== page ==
IN ONE SENTENCE: Revenge of the Electric Car is promotional in the way its predecessor, Who Killed the Electric Car?, was prosecutorial. Former Palo Altoan Chris Paine‘s new documentary observes four figures in the electric-car industry as they try to midwife the all-plug-in vehicle.
What a difference a few years makes. Once, the all-electric EV1 gave GM cold feet. After a decade vending oink-mobile juggernauts like the Escalade and the Hummer, they were facing red ink. Returning to a leadership position at GM was a bluff, white-haired legend in the automotive industry: Bob Lutz, known in the press as “The last great American car guy.”
Though not a tree-hugger (“Global warming is a crock of shit”), Lutz championed the new kind of electric car: the Chevy Volt. He did this just as a car called the Leaf was being plotted by Nissan, a company piloted by the formidable Carlos Ghosn.
Meanwhile, here in Silicon Valley, rock-star-like entrepreneur Elon Musk was developing the sexiest, fastest and most pre-production-plagued of the three vehicles. It’s the car of the future, and it may always be: the Tesla.
The film also audits the story of Greg “Gadget” Abbott, a Los Angeles mechanic retrofitting fine vintage sports cars with electric engines. Abbott seems most up against it of all in a one-man, one-dream way the movies like.
Abbott represents the more glamorous tip of an industry. Likely every big city has a mechanic who knows how to do this retrofit on a small scale. Remember hearing that the Geo Metro was the perfect electric car, once you eviscerated it? Would it have been too hippieish to give the small-scalers their due?
Paine presents the unrolling of these new-generation electrics as a scoop. When a helicopter shot takes in the GM Proving Grounds, narrator Tim Robbins says, “We were behind enemy lines … now we were Bob [Lutz’s] guest. The question was, who’s playing who?”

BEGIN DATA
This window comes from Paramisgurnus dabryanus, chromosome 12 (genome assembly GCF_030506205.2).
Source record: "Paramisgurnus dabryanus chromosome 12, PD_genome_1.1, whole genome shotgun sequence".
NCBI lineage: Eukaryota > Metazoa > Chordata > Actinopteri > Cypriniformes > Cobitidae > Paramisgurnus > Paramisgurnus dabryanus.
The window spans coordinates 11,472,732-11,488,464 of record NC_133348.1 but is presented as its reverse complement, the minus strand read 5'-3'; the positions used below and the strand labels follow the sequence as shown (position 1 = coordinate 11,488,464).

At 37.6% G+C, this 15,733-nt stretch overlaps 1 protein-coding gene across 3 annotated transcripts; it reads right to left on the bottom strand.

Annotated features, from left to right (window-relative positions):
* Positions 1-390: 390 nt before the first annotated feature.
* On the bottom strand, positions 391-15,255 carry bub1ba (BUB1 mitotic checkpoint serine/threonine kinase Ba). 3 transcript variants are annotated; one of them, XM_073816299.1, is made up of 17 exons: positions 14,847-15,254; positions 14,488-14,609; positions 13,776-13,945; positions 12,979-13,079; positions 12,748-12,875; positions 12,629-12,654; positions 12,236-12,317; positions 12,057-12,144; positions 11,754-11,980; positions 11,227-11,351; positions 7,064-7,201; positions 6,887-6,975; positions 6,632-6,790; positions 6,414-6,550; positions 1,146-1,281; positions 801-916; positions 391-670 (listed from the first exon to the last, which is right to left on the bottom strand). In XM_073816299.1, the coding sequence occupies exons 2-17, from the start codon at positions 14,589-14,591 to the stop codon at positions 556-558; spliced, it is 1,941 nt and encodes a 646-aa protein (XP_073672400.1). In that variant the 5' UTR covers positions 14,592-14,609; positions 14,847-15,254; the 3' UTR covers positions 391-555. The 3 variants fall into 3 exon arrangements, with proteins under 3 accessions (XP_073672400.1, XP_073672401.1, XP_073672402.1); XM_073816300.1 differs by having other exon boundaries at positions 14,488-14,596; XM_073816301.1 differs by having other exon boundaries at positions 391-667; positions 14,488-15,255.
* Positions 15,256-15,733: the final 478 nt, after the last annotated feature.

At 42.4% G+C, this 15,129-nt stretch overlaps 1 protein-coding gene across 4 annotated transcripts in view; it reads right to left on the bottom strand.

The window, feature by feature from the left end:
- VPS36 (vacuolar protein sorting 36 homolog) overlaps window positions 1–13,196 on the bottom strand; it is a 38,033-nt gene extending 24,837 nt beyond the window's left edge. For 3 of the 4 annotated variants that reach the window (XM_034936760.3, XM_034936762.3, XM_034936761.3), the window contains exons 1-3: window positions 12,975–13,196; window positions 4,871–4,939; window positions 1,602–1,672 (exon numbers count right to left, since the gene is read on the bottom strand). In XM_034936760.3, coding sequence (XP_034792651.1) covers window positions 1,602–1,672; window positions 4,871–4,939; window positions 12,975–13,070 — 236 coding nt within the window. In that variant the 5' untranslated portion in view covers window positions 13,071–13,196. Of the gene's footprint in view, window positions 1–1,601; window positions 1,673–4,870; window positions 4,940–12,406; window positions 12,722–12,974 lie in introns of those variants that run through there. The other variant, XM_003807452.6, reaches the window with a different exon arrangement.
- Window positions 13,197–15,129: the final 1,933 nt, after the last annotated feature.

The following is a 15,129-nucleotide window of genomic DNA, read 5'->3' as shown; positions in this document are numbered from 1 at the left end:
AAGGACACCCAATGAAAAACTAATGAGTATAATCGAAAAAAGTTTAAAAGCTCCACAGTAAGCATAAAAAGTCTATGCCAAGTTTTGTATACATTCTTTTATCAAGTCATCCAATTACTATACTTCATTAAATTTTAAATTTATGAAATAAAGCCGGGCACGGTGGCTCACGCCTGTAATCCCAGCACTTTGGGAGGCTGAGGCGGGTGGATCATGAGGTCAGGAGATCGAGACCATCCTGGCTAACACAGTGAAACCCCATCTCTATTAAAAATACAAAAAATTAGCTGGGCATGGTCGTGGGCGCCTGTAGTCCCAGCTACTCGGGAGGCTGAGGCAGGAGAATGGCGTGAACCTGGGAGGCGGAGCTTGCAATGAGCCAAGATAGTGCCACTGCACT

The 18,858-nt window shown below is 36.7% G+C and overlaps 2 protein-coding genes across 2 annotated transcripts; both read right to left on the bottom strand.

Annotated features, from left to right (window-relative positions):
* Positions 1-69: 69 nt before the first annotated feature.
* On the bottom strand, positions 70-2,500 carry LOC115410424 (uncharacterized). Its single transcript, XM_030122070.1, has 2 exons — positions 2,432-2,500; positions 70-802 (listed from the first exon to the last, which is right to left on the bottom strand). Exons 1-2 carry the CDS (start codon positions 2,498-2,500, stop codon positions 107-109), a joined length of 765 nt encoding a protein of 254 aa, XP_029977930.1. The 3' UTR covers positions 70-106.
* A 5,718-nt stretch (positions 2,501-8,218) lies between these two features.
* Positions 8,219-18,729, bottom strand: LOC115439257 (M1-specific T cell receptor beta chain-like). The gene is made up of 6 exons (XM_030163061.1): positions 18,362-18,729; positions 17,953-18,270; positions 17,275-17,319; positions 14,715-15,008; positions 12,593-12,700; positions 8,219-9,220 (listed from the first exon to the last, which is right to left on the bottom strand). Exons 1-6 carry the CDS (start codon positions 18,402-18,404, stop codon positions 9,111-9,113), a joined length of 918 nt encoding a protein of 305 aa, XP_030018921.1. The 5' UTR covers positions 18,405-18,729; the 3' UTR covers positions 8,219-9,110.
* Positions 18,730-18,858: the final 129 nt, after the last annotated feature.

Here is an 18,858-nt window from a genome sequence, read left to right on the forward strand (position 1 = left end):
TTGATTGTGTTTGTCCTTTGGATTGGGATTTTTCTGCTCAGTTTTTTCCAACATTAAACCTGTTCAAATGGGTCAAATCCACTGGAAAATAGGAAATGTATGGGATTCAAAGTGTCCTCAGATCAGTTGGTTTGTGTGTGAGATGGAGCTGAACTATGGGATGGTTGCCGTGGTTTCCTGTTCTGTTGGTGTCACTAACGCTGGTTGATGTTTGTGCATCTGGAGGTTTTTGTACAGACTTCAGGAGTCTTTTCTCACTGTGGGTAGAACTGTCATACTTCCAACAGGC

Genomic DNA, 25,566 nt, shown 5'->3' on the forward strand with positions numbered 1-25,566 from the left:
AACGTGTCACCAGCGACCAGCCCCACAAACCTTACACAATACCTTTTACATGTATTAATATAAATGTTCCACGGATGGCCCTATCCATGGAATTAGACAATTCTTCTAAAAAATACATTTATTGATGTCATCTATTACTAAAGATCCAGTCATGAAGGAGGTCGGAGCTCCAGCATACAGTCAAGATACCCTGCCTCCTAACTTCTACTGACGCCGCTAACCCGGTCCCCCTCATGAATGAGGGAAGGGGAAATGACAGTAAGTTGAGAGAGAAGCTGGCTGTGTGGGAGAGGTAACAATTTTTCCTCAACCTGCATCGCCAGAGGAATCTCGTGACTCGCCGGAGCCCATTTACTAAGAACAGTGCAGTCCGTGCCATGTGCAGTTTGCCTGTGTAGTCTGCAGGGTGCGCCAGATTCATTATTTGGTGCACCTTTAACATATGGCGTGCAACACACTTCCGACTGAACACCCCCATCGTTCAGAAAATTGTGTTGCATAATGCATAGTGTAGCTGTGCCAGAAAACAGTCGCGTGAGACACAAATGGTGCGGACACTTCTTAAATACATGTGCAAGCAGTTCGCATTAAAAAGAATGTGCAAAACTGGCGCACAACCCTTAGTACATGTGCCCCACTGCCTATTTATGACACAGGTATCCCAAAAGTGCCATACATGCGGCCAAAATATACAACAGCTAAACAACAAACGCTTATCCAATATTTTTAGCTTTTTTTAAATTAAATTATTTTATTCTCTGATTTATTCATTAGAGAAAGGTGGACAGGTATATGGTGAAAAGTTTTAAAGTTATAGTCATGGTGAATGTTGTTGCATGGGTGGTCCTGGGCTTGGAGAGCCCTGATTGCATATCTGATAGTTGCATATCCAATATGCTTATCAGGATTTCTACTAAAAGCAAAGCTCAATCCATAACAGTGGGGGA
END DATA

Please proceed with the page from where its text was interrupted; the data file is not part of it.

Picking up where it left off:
That question didn’t enter my mind. One doubts if a man like Lutz, even at the sunset of his career, was careless about his image or the message he wanted to push. He even had an explanation for how GM went big and went home anyway: “The whole tenor is that we kept insisting on making big trucks. That is wrong on so many levels.” He comes across as genial. And he’s able to have a calm conversation about such rivalries as might exist between GM and Tesla. “I like those guys,” Lutz says.
By contrast, Paine got in deeper in the scenes of Elon Musk’s business life. Is there a What Happened to Tesla? documentary trapped in this movie?
The electric-car magnate receives some strokes, with Jon (Iron Man) Favreau describing him oncamera as the real life model for Tony Stark. But we also hear of a threatened lawsuit and view Musk’s hectic home life: five sons, a divorce and a speedy remarriage.
At a low point, Musk has to tell customers on a waiting list for Teslas that the large deposits they put down didn’t cover the rising cost of the car. Dr. Ian Taras, a Tesla customer, airs his fears that he’s a man who has bought into a “boneless chicken ranch.”
The press, in turn, airs its skepticism that this maverick can keep his company afloat. The journalists include Owen Thomas of Valleywag, Dan Neil of the Wall St. Journal and Ray Wert of Jalopnik.
Just as government mandates helped get the EV1 built, a lot of federal capital is helping this new industry either in loans or tax deferments. I’m not complaining, since I agree with this film that the electric car is the wave of the future—along with more mass transit and more emphasis on making bicycle transit safe and popular.
Libertarian worriers might believe that the government funds are being spent on a fad, on a technology not quite as proven as the fact that cars run, as Lutz puts it, on $1.50-a-gallon gas. Let’s all hold our breaths until that price comes back, since it’ll cut down on C02. Still, speaking in terms of credibility, this film’s mileage may vary.
PG-13; 90 min.
Opens Friday, Aquarius, Palo Alto, and Camera 3, San Jose